5th UF Water Institute Symposium Abstract

Submitter's Name Andrew Kane
Session Name Emerging Diseases and Contaminants in Florida Waters - 2
Author(s) Andrew Kane,  UF Environmental & Global Health (Presenting Author)
  Emerging Perspectives Post-Deepwater Horizon Oil Spill: Gulf Seafood, and Environmental and Human Health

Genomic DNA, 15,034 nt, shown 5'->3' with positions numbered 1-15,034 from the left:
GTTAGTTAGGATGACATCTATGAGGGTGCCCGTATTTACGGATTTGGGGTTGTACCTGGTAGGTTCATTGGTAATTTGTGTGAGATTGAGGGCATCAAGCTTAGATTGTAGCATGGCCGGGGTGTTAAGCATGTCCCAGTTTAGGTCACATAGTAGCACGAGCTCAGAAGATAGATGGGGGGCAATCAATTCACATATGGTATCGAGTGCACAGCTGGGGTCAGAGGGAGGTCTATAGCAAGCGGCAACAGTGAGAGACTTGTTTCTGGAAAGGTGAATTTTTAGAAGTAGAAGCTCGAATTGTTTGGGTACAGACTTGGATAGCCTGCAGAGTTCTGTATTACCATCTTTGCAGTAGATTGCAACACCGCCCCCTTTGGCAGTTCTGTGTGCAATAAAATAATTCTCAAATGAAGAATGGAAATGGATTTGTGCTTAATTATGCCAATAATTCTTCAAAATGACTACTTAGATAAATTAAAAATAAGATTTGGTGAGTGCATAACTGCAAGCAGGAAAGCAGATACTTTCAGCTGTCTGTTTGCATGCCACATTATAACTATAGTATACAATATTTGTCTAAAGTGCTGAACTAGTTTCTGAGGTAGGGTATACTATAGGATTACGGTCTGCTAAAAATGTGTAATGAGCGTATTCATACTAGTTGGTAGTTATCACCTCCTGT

This study conducted analytical toxicology of inshore-harvested seafood to address public health and coastal community concerns regarding seafood safety in the Gulf of Mexico following the Deepwater Horizon oil spill. Over 1,000 fish, shrimp, blue crab and oyster samples were analyzed using GC/MS-SIM. The estimated sum of parent polycyclic aromatic hydrocarbons (PAHs) and respective alkyl homologs for all analyses revealed that 74% of samples were below detection limits; 23% were between 0.1-0.9 ppb; and 3% were between 1.0 and 38.0 ppb. Based on PAHs measured in Gulf seafood thus far, contaminant levels are remarkably low based on FDA levels of concern, and indicate that edible portions of inshore-sampled seafood species do not have elevated contaminant body burdens. These data do not reflect hepatic or biliary burdens of contaminants that were not analyzed in this study. An in-person food frequency questionnaire (FFQ) was developed and implemented to analyze household seafood consumption patterns and body weights from Gulf coast communities in Florida and Alabama. Initial FFQ data from over 900 individuals indicate that seafood consumption in Gulf coast communities is higher than national estimates derived from 2003-2010 NHANES studies (from which limits of concern were derived for this oil spill). Upper percentile seafood consumption for Gulf coast survey participants was 231% (adults) and 298% (>21yo) higher for finfish, and 536% (adult) and 984% (>21yo) higher for shellfish (shrimp + crab + oyster), than upper percentile national estimates. Further, seafood consumption patterns varied substantially between communities. Analytical toxicology data, combined with consumption patterns of coastal high-end consumers of Gulf seafood, are being used by our transdisciplinary team to refine risk communication and resiliency programs, and develop probabilistic community-based risk assessments.